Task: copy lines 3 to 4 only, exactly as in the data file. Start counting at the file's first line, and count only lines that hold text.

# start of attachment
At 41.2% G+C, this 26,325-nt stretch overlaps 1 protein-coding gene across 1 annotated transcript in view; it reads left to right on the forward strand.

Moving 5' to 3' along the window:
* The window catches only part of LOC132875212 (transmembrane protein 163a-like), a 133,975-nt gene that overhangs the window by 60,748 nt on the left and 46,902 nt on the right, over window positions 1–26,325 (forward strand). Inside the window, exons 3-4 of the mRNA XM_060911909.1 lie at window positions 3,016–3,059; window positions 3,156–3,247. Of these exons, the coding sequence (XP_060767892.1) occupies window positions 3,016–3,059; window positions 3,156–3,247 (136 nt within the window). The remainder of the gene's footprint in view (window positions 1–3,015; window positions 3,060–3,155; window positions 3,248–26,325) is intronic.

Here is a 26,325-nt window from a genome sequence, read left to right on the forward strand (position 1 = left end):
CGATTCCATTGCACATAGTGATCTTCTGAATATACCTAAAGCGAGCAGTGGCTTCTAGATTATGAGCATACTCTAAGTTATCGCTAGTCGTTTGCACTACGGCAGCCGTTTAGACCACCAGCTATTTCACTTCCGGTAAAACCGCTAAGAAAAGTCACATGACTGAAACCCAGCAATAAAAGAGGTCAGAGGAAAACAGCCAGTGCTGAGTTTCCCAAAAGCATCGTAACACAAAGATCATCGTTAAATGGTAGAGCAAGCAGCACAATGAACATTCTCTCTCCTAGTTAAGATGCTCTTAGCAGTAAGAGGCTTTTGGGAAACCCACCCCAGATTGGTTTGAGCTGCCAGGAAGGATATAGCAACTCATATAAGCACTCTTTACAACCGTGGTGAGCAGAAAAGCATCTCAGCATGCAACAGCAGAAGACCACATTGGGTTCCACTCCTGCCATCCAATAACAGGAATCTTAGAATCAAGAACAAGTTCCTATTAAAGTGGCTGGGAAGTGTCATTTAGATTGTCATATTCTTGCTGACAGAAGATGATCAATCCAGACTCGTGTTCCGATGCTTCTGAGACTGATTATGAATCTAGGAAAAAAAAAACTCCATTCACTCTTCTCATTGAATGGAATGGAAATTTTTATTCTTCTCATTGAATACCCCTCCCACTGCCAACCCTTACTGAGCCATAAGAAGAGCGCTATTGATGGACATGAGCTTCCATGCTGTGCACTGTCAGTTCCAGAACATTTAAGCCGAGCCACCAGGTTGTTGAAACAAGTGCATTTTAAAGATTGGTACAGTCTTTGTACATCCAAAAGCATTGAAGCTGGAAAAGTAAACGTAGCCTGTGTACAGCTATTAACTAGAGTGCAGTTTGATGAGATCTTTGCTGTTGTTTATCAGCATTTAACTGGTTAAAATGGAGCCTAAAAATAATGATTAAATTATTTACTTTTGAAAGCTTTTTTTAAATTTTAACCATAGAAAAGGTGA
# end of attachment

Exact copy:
* The window catches only part of LOC132875212 (transmembrane protein 163a-like), a 133,975-nt gene that overhangs the window by 60,748 nt on the left and 46,902 nt on the right, over window positions 1–26,325 (forward strand). Inside the window, exons 3-4 of the mRNA XM_060911909.1 lie at window positions 3,016–3,059; window positions 3,156–3,247. Of these exons, the coding sequence (XP_060767892.1) occupies window positions 3,016–3,059; window positions 3,156–3,247 (136 nt within the window). The remainder of the gene's footprint in view (window positions 1–3,015; window positions 3,060–3,155; window positions 3,248–26,325) is intronic.

Here is a 26,325-nt window from a genome sequence, read left to right on the forward strand (position 1 = left end):